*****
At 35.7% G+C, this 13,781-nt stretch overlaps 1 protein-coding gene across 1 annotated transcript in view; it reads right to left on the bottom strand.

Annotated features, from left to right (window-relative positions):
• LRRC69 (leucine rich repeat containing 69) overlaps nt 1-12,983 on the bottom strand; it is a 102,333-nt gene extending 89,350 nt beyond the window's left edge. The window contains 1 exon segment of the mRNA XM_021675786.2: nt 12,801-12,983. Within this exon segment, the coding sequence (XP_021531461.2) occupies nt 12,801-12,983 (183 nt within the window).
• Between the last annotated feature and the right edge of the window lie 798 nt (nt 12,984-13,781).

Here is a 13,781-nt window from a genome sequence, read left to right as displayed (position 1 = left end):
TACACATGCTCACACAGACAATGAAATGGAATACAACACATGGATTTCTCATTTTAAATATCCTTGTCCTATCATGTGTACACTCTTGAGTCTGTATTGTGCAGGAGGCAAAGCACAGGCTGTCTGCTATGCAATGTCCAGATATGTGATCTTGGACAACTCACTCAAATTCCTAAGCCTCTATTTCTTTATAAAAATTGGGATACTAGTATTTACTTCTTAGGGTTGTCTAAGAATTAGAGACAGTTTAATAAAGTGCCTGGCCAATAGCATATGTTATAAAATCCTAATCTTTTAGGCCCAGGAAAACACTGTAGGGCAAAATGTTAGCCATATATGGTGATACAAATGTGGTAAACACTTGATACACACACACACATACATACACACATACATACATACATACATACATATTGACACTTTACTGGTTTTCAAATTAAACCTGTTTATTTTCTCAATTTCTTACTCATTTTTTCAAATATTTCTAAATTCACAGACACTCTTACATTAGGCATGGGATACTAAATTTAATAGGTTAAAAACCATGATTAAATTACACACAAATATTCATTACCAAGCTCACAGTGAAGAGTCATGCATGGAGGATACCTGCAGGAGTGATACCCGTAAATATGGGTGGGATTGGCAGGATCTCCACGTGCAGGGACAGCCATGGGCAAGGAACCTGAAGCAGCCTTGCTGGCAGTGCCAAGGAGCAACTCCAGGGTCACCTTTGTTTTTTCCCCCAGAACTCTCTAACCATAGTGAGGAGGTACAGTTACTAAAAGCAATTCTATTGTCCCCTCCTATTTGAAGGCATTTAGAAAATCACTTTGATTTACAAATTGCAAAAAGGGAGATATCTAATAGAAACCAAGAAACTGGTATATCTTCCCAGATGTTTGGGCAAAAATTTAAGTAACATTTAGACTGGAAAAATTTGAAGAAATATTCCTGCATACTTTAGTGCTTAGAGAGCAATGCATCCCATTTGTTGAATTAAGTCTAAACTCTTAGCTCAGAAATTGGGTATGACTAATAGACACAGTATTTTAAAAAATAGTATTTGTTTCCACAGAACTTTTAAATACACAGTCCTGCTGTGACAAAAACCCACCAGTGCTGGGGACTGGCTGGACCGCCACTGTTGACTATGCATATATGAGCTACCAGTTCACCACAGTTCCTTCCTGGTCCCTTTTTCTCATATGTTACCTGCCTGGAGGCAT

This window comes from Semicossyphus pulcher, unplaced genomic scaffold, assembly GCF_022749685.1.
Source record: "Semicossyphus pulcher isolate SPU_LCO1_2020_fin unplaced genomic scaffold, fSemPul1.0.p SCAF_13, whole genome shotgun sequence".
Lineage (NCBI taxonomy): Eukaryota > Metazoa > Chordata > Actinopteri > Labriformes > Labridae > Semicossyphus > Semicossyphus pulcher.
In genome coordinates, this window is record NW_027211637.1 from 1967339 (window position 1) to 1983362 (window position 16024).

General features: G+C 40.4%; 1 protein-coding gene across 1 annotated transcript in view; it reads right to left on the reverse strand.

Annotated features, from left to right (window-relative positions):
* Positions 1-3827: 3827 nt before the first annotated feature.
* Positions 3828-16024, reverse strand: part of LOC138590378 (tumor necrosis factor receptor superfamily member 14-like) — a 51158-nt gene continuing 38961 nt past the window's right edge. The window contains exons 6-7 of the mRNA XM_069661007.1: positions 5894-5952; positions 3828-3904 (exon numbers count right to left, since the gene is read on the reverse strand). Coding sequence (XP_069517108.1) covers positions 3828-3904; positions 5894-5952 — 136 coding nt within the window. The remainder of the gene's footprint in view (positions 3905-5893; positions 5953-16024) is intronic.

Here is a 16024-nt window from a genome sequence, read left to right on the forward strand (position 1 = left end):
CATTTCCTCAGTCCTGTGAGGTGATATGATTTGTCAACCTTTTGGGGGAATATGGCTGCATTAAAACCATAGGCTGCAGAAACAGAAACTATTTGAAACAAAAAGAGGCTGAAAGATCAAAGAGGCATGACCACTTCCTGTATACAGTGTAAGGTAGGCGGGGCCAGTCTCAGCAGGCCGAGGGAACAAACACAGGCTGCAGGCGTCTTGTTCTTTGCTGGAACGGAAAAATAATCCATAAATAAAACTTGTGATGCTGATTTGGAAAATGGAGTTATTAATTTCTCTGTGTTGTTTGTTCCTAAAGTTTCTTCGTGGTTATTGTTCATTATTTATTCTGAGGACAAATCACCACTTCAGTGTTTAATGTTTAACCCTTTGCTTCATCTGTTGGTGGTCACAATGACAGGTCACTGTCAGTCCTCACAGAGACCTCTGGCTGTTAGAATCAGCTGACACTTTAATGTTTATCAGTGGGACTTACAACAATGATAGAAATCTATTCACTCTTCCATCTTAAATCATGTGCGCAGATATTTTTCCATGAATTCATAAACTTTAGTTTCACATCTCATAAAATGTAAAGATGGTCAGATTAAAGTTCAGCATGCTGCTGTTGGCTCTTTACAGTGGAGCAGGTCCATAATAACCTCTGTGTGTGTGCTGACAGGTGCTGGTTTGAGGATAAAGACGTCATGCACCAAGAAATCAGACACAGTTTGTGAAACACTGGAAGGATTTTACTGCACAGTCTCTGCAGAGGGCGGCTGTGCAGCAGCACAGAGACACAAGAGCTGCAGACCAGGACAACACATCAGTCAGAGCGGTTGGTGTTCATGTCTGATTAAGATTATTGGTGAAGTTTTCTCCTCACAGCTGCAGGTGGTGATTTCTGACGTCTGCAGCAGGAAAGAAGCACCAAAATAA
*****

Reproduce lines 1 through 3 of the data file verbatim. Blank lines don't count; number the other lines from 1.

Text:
At 35.7% G+C, this 13,781-nt stretch overlaps 1 protein-coding gene across 1 annotated transcript in view; it reads right to left on the bottom strand.

Annotated features, from left to right (window-relative positions):
• LRRC69 (leucine rich repeat containing 69) overlaps nt 1-12,983 on the bottom strand; it is a 102,333-nt gene extending 89,350 nt beyond the window's left edge. The window contains 1 exon segment of the mRNA XM_021675786.2: nt 12,801-12,983. Within this exon segment, the coding sequence (XP_021531461.2) occupies nt 12,801-12,983 (183 nt within the window).